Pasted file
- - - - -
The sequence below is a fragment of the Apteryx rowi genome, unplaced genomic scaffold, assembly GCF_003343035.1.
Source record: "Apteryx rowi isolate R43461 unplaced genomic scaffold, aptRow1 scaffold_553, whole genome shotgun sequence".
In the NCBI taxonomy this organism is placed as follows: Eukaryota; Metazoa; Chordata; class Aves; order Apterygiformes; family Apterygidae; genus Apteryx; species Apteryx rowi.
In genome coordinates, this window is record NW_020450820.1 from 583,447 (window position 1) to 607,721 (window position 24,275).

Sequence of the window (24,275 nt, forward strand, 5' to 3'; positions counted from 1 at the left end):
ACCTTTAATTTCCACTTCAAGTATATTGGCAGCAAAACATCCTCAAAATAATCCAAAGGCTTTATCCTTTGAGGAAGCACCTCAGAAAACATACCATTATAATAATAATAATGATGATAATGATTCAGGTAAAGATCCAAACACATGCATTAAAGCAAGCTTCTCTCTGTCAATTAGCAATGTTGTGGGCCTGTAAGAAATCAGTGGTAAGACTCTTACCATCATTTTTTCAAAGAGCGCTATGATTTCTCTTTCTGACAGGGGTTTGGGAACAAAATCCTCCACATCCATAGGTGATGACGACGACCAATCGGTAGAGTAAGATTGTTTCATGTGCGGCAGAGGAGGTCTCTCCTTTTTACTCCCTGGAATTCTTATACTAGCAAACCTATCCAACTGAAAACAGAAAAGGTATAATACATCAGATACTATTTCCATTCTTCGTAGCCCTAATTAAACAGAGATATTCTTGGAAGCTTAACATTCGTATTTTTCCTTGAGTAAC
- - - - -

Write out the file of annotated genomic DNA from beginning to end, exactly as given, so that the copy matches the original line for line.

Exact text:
The sequence below is a fragment of the Apteryx rowi genome, unplaced genomic scaffold, assembly GCF_003343035.1.
Source record: "Apteryx rowi isolate R43461 unplaced genomic scaffold, aptRow1 scaffold_553, whole genome shotgun sequence".
In the NCBI taxonomy this organism is placed as follows: Eukaryota; Metazoa; Chordata; class Aves; order Apterygiformes; family Apterygidae; genus Apteryx; species Apteryx rowi.
In genome coordinates, this window is record NW_020450820.1 from 583,447 (window position 1) to 607,721 (window position 24,275).

Sequence of the window (24,275 nt, forward strand, 5' to 3'; positions counted from 1 at the left end):
ACCTTTAATTTCCACTTCAAGTATATTGGCAGCAAAACATCCTCAAAATAATCCAAAGGCTTTATCCTTTGAGGAAGCACCTCAGAAAACATACCATTATAATAATAATAATGATGATAATGATTCAGGTAAAGATCCAAACACATGCATTAAAGCAAGCTTCTCTCTGTCAATTAGCAATGTTGTGGGCCTGTAAGAAATCAGTGGTAAGACTCTTACCATCATTTTTTCAAAGAGCGCTATGATTTCTCTTTCTGACAGGGGTTTGGGAACAAAATCCTCCACATCCATAGGTGATGACGACGACCAATCGGTAGAGTAAGATTGTTTCATGTGCGGCAGAGGAGGTCTCTCCTTTTTACTCCCTGGAATTCTTATACTAGCAAACCTATCCAACTGAAAACAGAAAAGGTATAATACATCAGATACTATTTCCATTCTTCGTAGCCCTAATTAAACAGAGATATTCTTGGAAGCTTAACATTCGTATTTTTCCTTGAGTAAC